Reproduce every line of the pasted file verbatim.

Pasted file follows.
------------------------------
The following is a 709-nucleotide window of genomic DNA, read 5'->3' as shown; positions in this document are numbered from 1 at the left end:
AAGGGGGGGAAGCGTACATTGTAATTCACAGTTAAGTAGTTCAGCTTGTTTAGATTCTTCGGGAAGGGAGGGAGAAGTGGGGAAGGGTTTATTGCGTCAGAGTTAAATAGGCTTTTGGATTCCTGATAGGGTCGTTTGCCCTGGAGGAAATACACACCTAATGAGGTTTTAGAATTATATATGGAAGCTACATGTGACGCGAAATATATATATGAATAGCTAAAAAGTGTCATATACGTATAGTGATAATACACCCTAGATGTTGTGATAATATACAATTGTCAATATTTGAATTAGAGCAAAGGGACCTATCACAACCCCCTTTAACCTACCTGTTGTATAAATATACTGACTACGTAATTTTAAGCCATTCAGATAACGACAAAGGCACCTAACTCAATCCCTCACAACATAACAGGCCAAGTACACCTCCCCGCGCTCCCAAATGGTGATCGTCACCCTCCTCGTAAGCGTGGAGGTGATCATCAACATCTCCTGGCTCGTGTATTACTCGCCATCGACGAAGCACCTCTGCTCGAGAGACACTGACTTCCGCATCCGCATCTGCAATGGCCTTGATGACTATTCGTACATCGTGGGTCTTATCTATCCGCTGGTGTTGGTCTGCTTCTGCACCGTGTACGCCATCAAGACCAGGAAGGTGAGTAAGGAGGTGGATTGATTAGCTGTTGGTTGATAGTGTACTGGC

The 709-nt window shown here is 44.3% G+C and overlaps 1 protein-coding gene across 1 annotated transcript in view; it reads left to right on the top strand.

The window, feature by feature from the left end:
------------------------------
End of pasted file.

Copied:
The following is a 709-nucleotide window of genomic DNA, read 5'->3' as shown; positions in this document are numbered from 1 at the left end:
AAGGGGGGGAAGCGTACATTGTAATTCACAGTTAAGTAGTTCAGCTTGTTTAGATTCTTCGGGAAGGGAGGGAGAAGTGGGGAAGGGTTTATTGCGTCAGAGTTAAATAGGCTTTTGGATTCCTGATAGGGTCGTTTGCCCTGGAGGAAATACACACCTAATGAGGTTTTAGAATTATATATGGAAGCTACATGTGACGCGAAATATATATATGAATAGCTAAAAAGTGTCATATACGTATAGTGATAATACACCCTAGATGTTGTGATAATATACAATTGTCAATATTTGAATTAGAGCAAAGGGACCTATCACAACCCCCTTTAACCTACCTGTTGTATAAATATACTGACTACGTAATTTTAAGCCATTCAGATAACGACAAAGGCACCTAACTCAATCCCTCACAACATAACAGGCCAAGTACACCTCCCCGCGCTCCCAAATGGTGATCGTCACCCTCCTCGTAAGCGTGGAGGTGATCATCAACATCTCCTGGCTCGTGTATTACTCGCCATCGACGAAGCACCTCTGCTCGAGAGACACTGACTTCCGCATCCGCATCTGCAATGGCCTTGATGACTATTCGTACATCGTGGGTCTTATCTATCCGCTGGTGTTGGTCTGCTTCTGCACCGTGTACGCCATCAAGACCAGGAAGGTGAGTAAGGAGGTGGATTGATTAGCTGTTGGTTGATAGTGTACTGGC

The 709-nt window shown here is 44.3% G+C and overlaps 1 protein-coding gene across 1 annotated transcript in view; it reads left to right on the top strand.

The window, feature by feature from the left end: